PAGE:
Maverick Sabre at Trinity Centre - Bristol Live Music Review

Posted on: 2019-04-16

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His voice and the crowd all unite, delivering soulful lyrics with an even deeper emotional charge.

The British-Irish songwriter is an artist whose engagement with the crowd is so intense that the whole show becomes not only a celebration of Sabre’s music, but also a proclamation for his fans’ admiration and love for his music. His voice and the crowd all unite, delivering soulful lyrics with an even deeper emotional charge.


Bristol is Maverick Sabre’s last stop in his When I Wake Up tour promoting his brand-new album of the same name. Throughout March and April, Sabre has been touring British and Irish venues delighting his fans with music fresh out of the oven, but never forgetting those fan-loved tunes, a particular favourite of mine being ‘Glory’ with its shy banjo and intertwining sounds.

Olivia supporting Maverick Sabre at Trinity Centre

I arrive at Trinity Centre while darkness is still on its way. It is my first time here, and the space that was once filled by churchgoers is now slowly getting busier and busier. The flashing lights go over people’s faces: some are impatiently waiting for someone to come out and play, others are peacefully enjoying their drinks. And suddenly, a drummer, a bass player and a pianist invade the stage. A deep voice barges into my ears: Olivia. She wows the whole audience entirely with her compassed moves and overpowering connection with the entire band. It’s like an orchestrated play where everybody is having fun. Every chord drags my body deeper into each of my moves. And I’m not the only one, everybody is grooving to her voice. She’s built up such a mood that the wait for the main act seems endless.


The venue is now completely full, there are no empty spots to be seen. They are all here for Maverick. This is a kind and diverse crowd. It seems that there’s no particular style. It’s more of a gathering of people whose fascination for the British-Irish song-writer has led them to be tonight in this corner of Bristol. At last, he’s there. A bursting energy comes out of Sabre and is quickly cut off by his first song, ‘Preach’. The choice is not trivial: he’s taking into account the spatial dimension where he finds himself right now as many preaches have been heard before here. He moves with an undeniable confidence; the stage is his comfort-zone. With a hand caressing the air, his soulful and deep voice floods everybody’s ears.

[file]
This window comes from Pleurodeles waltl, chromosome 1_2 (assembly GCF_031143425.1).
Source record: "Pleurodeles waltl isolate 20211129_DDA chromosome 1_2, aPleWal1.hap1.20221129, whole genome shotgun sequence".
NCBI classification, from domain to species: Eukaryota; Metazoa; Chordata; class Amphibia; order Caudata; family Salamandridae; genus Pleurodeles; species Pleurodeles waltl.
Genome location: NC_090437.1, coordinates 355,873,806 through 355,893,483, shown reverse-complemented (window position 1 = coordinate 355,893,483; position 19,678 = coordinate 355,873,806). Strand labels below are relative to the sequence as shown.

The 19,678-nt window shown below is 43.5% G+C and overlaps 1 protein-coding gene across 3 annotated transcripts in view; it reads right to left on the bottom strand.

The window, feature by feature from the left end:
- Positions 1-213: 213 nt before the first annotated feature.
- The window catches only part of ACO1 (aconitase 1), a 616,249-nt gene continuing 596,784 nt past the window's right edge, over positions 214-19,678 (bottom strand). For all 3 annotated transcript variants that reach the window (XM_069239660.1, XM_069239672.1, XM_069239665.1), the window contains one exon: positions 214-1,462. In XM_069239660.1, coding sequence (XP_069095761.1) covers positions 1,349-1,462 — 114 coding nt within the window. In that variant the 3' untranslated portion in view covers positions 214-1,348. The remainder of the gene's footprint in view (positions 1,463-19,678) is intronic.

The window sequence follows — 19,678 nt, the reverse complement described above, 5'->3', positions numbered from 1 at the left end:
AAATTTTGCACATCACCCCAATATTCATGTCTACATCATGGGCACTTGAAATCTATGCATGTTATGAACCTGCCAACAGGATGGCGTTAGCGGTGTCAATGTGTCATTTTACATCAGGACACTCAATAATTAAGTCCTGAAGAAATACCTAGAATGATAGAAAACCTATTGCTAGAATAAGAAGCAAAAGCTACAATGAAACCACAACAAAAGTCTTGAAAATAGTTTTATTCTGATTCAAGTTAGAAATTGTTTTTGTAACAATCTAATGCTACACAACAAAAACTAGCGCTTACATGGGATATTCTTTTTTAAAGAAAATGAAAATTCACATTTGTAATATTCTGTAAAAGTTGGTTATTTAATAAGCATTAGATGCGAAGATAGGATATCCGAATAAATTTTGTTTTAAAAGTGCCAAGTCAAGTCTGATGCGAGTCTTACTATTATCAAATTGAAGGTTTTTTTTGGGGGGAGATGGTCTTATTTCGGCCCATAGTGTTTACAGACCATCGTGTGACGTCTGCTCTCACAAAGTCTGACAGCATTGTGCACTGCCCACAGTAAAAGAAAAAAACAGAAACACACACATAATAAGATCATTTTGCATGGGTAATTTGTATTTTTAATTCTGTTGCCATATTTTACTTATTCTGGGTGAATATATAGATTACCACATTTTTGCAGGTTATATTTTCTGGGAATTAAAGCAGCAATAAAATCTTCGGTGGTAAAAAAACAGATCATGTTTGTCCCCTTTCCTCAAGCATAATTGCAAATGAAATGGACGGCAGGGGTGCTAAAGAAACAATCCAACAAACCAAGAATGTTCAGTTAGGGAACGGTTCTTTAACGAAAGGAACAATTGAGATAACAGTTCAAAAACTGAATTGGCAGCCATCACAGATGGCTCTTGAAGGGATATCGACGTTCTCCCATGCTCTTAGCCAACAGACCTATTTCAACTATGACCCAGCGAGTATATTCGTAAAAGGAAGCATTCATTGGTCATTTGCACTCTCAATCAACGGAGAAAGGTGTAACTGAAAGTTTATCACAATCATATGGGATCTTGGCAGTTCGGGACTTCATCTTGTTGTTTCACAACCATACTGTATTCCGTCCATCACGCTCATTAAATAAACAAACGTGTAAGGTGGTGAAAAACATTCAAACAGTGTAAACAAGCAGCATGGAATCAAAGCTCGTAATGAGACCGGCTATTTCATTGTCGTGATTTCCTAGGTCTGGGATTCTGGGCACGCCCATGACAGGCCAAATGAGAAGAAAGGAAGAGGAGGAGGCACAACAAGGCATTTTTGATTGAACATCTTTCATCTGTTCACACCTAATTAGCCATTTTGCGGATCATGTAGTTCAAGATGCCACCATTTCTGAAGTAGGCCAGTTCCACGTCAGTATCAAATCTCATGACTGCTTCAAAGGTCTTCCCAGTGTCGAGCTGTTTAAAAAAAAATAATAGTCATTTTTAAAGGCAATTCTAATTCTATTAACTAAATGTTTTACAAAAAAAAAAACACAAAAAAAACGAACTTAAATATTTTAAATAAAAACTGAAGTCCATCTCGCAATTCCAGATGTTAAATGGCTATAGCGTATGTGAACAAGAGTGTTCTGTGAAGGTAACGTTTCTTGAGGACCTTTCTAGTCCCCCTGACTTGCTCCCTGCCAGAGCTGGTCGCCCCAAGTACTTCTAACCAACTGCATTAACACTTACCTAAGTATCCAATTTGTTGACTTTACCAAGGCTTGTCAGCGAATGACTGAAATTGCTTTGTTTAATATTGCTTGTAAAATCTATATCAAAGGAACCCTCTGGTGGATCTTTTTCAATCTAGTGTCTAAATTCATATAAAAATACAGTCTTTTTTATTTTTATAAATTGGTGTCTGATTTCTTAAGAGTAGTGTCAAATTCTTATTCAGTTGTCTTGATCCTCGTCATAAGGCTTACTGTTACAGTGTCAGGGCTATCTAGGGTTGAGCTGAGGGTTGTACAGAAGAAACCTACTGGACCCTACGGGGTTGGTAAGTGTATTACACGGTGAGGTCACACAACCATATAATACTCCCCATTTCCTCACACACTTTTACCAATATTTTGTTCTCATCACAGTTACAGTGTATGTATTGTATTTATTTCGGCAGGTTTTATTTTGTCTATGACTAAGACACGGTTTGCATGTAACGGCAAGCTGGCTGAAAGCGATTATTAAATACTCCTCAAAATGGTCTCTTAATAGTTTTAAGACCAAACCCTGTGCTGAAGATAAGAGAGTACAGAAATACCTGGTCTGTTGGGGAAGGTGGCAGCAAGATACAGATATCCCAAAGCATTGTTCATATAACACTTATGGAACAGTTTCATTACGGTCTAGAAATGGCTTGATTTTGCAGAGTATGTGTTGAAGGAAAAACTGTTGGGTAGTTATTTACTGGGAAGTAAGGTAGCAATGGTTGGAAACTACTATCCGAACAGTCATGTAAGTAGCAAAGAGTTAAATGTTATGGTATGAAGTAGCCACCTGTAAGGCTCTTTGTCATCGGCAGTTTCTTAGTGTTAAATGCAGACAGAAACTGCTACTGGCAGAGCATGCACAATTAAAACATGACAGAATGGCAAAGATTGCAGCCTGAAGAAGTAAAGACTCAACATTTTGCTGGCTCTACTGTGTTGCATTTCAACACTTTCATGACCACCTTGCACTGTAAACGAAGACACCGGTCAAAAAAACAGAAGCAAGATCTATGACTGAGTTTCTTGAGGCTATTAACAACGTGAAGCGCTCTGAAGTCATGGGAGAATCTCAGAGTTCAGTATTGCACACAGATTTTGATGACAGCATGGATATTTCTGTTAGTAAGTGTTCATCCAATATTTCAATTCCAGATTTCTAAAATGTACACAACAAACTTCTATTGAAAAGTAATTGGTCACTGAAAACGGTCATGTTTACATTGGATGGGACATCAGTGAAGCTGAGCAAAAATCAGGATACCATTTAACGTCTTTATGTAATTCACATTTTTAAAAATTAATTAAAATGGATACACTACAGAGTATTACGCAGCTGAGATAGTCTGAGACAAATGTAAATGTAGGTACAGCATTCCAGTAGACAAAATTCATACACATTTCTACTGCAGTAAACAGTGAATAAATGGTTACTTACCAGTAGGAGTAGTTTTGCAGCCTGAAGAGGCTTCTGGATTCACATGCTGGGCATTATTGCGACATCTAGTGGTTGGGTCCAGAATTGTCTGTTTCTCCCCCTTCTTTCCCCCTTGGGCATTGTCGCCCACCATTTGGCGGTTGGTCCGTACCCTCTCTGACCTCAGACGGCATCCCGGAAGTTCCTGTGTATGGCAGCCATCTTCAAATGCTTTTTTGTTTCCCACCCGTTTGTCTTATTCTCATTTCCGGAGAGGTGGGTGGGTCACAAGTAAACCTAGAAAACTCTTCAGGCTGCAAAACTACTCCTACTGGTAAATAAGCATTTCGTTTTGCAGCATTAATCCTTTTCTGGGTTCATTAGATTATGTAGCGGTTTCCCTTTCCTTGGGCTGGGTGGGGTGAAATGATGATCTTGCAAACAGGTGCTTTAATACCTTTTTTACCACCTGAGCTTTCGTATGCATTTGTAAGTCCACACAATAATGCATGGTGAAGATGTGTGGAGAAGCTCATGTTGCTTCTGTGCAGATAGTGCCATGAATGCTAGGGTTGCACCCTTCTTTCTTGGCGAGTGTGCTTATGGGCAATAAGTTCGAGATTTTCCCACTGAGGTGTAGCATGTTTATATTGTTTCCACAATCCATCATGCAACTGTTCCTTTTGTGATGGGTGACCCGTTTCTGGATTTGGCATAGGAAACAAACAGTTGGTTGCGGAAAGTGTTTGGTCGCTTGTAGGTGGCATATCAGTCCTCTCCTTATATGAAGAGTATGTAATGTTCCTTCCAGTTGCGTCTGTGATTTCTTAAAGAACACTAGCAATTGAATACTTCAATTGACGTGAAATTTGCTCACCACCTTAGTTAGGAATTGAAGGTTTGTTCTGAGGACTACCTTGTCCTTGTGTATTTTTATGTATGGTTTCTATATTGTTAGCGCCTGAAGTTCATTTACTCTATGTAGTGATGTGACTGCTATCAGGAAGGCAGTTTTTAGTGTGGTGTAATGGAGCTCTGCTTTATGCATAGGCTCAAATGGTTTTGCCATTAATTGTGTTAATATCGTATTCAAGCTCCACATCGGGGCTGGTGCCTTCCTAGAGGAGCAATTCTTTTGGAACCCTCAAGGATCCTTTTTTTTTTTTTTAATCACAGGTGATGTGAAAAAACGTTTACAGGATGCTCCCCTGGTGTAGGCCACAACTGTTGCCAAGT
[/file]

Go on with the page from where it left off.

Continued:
Maverick Sabre at Trinity Centre

The show proposes a mix of both his new jazzy hip-hop tracks and tunes from previous albums, but they all follow a common pattern. When each song is about to end, there’s a sepulchral silence. All instruments step aside and only Sabre’s naked voice possesses the stage. There’s a special connection between Sabre and his fans, he means every word he utters. But when the crowd joins in, the whole venue enters in a new congenial dimension. This is not limited to a particular track from his extensive 15-song setlist. Every song he sings, his crowd is part of, resulting in the springing of an even more powerful, collective voice. Sabre is pleasantly delighted by his audience. In fact, he energetically encourages them to be part of the show as if they were his faithful soldiers. They aren’t mere observers, but active participants in the battle of Sabre against the holy walls his voice pierces. He directs their chanting, but also their moves. “Benting now!” he says and so his followers proceed. He is their leader.


With an honest smirk, he comments on the fact that for the first time in his career he had lost his voice a couple of days ago. There’s a happy glimmer going through his eyes as he proceeds to sing. Suddenly, the show becomes very intimate as the light goes from a dark blue to pink in a romantic, sincere moment during a rendition of Khalid’s “Location”, before following with the radio-favourite “I Need”.

Maverick Sabre at Trinity Centre

Before the last song wraps up the whole show, Sabre and his guitar are left alone on the stage, as he’s about to make an acoustic version of ‘Sometimes’. All chitchats are interrupted by the opening chords, even at the very back of the room where I am now, everybody is captivated, their sunken beers making the scene all the more heightened.


The song I had been waiting for arrives now. I think the choice of ‘Glory’ as the closing act is a sound move. The spiritual lyrics are powerful, but it is the musical arrangement what makes it such a moving song. I hope those chords touch all hearts the same way they touch mine. It’s aggressive, strong and truthful. Again, I know this is not a trivial choice. Although there’s no banjo sadly, the show ends on a satisfying note.

Article by:

Maria Lopez

Twenty-something girl living in Bristol for a year, who likes to define herself as a 'flaneuse' exploring and taking in everything the world has to offer Studying English literature at the moment, enjoys live music, writing, embroidering and art galleries.